Listening to the Indonesian community What do 15 indonesian taxpayers think about the Directorate General of Taxes (DGT) call centre scripts?

The Directorate General of Taxes (DGT) worked with partners to design and facilitate a workshop of 15 Indonesian taxpayers. The purpose was to test some draft scripting that we had created for a pilot we were conducting to encourage people to pay their tax debt on time.

Three members of our call centre were observers in the workshop, so they could experience not just what taxpayers were saying, but why they were saying it. The workshop was facilitated by someone outside of DGT to encourage participants to speak freely about their thoughts.

Participants shared their experience of paying debts from other organisations (such as credit card debts), right through to sharing their views on the draft scripts we had prepared for this pilot.

DGT is keen to engage or 'co-design' with the public to gain their views on products and experiences. In this case, the aim was to make the call centre pilot more successful by ensuring the public found it easy and reasonable to engage with.

Here is what happened

“You need to tell me right from the beginning of the call why you’re ringing before asking me many personal questions. Otherwise I would feel worried and concerned.”

The current script asks for a lot of information before it is clear what the phone call is about. So, we changed it to tell people right from the beginning what the purpose of the call was.

Some people queried why DGT was ringing given that the issue didn't feel urgent to them. So, we changed the script to explain that DGT is trying to help people avoid a penalty, and that was very well received.

“You’re asking me for far too much information. Much of it you should already know, and in any case, I’m not going to have it handy and would have to ring you back.”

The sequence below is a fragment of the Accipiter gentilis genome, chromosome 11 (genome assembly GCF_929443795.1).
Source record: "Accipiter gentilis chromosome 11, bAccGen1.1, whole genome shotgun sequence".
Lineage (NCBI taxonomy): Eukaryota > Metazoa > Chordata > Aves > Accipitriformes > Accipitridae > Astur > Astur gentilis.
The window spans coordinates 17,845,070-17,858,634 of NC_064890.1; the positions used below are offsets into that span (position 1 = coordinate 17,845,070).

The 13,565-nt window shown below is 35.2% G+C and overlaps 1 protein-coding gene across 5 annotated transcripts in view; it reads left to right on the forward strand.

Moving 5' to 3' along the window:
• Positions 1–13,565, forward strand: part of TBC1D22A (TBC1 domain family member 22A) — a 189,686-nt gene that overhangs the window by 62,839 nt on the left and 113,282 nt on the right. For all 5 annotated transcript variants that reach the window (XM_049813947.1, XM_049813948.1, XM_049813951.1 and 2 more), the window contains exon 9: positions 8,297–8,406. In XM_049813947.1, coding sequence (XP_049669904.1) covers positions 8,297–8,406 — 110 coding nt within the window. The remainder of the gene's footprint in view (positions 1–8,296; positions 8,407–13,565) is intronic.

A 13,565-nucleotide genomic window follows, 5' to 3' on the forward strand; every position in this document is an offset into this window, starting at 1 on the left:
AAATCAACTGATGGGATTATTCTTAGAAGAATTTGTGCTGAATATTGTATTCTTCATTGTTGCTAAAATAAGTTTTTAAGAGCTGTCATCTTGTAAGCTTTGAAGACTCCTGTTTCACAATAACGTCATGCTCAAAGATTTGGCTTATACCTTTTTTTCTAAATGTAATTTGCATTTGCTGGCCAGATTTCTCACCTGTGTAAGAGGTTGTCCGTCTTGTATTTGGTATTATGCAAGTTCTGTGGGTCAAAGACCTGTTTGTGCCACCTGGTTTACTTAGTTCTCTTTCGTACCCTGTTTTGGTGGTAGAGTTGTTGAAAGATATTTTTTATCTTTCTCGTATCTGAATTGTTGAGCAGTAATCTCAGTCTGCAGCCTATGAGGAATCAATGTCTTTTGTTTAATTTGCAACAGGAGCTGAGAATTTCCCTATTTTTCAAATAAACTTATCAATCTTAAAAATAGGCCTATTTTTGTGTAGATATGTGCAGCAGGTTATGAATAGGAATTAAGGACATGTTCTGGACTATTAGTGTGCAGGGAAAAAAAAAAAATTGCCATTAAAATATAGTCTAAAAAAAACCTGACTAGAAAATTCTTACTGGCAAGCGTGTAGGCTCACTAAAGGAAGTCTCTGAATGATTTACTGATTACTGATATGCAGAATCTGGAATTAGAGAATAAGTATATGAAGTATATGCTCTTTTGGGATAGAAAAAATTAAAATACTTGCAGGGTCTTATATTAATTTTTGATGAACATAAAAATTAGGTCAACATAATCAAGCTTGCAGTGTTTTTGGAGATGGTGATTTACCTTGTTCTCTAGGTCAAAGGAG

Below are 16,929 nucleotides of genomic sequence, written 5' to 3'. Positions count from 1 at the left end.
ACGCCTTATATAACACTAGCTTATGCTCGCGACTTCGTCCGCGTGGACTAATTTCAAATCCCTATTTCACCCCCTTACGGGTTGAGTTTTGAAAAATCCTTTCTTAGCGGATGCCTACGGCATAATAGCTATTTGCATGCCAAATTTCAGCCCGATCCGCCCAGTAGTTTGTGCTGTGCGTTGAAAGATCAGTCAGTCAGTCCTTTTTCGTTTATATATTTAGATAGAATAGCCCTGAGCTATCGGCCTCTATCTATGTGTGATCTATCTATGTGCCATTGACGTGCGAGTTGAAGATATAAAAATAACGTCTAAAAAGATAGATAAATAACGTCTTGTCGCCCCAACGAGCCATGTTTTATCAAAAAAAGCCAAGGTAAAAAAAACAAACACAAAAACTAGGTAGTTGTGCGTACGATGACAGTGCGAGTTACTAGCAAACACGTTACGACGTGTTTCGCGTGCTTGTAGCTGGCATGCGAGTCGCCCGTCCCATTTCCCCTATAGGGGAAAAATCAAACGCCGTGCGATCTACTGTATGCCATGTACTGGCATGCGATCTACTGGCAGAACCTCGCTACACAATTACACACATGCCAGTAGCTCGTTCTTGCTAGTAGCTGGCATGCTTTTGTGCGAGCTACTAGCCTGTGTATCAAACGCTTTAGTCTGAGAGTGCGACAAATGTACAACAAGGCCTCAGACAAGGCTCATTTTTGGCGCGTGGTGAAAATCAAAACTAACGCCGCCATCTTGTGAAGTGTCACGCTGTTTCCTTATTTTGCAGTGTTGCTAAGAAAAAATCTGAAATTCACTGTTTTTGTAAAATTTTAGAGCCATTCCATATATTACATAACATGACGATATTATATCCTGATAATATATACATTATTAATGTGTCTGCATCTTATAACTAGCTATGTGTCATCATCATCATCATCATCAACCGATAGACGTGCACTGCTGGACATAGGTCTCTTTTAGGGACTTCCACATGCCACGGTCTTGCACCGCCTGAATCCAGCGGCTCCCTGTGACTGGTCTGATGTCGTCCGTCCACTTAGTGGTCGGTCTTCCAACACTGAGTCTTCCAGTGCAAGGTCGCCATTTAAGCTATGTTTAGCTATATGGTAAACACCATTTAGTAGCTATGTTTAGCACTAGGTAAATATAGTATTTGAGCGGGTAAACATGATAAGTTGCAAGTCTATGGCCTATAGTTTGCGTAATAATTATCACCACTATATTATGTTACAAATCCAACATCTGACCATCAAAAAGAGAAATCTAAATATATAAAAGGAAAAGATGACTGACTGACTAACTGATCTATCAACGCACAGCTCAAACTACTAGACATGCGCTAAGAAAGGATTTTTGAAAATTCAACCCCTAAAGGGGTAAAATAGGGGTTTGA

People felt the proof of identity (POI) we were asking for was onerous and possibly unnecessary? For example, people pointed out that they don’t carry their Tax Identification Number with them, and others said they don’t know the exact name of the office they’re registered with.

So, we committed to seeing whether we could redesign the script to make it less likely that we would need people to provide proof of identity. Perhaps we only needed proof of identity if the taxpayer wanted to have a detailed conversation about their personal circumstance? Also, we reviewed the information we asked for outside of proof of identity. The key example was when people claim they've already paid their debt, and we seek proof of payment: people are asked when they paid, how, the amount, and the receipt number. Their belief was that we should already have the record of payment...

“There’s far too much information provided. Give me the option to hear all the detail, or offer me another channel such as sending me an email or referring me to your web site.”

Options to pay: people felt they didn’t need to be taken through all of these in the phone call. So, we're looking at gaining people’s email address in the phone call (which will be useful for further engagement if needed). We could send people a follow up email with links to the web site for payment options.

“Some of the language you’re using is jargon or is too formal. It’s not engaging and I’m less likely to pay attention. Use simple language with no acronyms.”

One or two points in our draft scripts caused a real reaction for being too formal. So. we fixed them to make them less formal.

“The timing of the call is a big deal for me. I am comfortable speaking during business hours, preferably after lunch.”

Several people raised that they would not appreciate being rung during a meal time, or early in the morning. So, we're going to be conscious of the timing of calls.

So what?

This process has given DGT an opportunity to make our scripts far more effective by simplifying them. For example, the amount of content we were seeking from taxpayers would have meant that it would take mulitple calls for people to comply, which is a bad outcome for the taxpayer and us. The process encouraged us to take a close look at why we were asking for certain information, and as a result, we were able to reduce some of the information.

15 people, 2 hours, some practical issues we easily fixed. 1 good outcome.

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